The passing of an aging celebrity is always a melancholy milestone for fans of a certain age, but the loss of Star Trek icon Leonard Nimoy hits harder than most.
His iconic role as Mr. Spock was more than just the crowning achievement of a long and varied career. (Give his poetry a try sometime.) He nailed something about the human condition with this half-human character. He was the voice of lonely, misunderstood outsiders for generations to come. He taught the most introverted and anti-social of nerds to value their humanity, their connection to the rest of their kind, even as ordinary people processed their thoughts slowly and fussed over silly, mundane diversions. And Mr. Spock was the best best friend anyone ever had.
The Spock saga is one of modern literature’s greatest parables of tolerance — the real deal, not the Orwellian nightmare of enforced conformity and grievance pyramids the term has become associated with. Humanity’s great gift in the Star Trek universe is its ability to empathize with, and learn from, nearly every alien race it encounters — even the implacable adversaries we have no choice but to defeat. The original series had no problem with advocating strong defense and strategic initiative; aliens were advised to strike up a friendly conversation with Captain Kirk when he instructed Lt. Uhura to open those hailing frequencies, or he was likely to start talking with phasers and photon torpedoes instead. But even in battle, humanity strove for understanding.
The original series demonstrated its maturity by showing that such understanding was not easy to come by, as you could see from the ribbing Spock received from the mostly-human crew of the starship Enterprise. Certainly a great deal of what we learned about the Federation in those early years of the show was dictated by budget constraints, and if series creator Gene Roddenberry had been working with the sort of budget and effects technology he would enjoy today, the Enterprise might have been more species-diverse, but Roddenberry made his point by having the human crew be racially diverse, in a joyously casual way.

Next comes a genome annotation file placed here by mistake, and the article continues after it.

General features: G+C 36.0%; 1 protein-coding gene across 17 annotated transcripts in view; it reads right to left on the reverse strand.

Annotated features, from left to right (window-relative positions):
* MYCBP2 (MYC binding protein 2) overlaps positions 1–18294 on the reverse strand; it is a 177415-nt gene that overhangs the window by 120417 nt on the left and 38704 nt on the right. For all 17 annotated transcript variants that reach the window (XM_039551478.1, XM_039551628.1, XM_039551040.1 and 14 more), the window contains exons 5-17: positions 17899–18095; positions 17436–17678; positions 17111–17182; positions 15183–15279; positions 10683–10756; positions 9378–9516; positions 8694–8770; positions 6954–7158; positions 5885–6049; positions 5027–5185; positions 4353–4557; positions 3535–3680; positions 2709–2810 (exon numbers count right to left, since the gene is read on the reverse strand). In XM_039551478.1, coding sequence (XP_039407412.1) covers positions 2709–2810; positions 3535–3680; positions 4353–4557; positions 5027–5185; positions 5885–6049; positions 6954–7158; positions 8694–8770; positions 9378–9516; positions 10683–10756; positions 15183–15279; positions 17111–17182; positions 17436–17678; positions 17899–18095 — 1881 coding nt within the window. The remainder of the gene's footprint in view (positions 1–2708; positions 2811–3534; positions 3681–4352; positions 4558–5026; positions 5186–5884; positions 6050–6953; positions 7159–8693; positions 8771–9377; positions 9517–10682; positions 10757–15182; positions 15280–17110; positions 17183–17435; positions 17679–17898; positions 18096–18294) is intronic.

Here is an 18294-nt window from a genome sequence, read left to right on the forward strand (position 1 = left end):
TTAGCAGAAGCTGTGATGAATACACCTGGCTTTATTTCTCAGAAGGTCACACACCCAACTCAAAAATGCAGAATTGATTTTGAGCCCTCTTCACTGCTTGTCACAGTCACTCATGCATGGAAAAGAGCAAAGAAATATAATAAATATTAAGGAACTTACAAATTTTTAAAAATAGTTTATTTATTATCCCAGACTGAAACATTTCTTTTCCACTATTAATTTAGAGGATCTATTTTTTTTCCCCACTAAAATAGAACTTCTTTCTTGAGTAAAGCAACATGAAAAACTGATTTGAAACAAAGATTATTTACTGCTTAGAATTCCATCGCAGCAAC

In a future where the many tribes of Earth were absolutely comfortable exploring the unknown together, Mr. Spock was the outsider that had trouble fitting in. He didn’t really fit in with other Vulcans, either, since he was half-human. Spock took it all in stride, displaying a serenity and confidence that has been comfort food for generations of young people. Some of the ribbing Spock took from Dr. McCoy would bring a swarm of diversity counselors down upon the good doctor these days. The static he caught during the occasional trip to Vulcan was even worse — how could a society founded on supreme logic be so unsympathetic to Spock, so slow to appreciate his value? Perhaps there’s a statement to be found, in all those years of accumulated Spock lore, about how ice-cold reasoning isn’t quite enough to overcome prejudice. It requires an emotional commitment as well, a demonstration of character from both society and the outsiders it instinctively pushes away.
That’s the greatest thing about the character of Spock: he’s a man of tremendous ability, determination, and character. He’s been seen wrestling with a bit of anguish about his position as a man of two worlds (and a spot of bother stemming from his half-Vulcan biology) but he never complains about it. He never demands understanding or compassion. He proves himself as a scientist, a member of his crew, a loyal friend, and a man of integrity, over and over again. Instead of telling each other to “cowboy up” when times are tough, maybe we should tell each other to “Spock up.” Rarely has an upper lip been stiffer through the most outrageous adversity. (His reserve slips now and then, most commonly under the influence of mind-altering substances or when James T. Kirk is pushing his buttons, but that just emphasizes how Spock’s achievements require effort and willpower — he’s not automatically serene and confident.)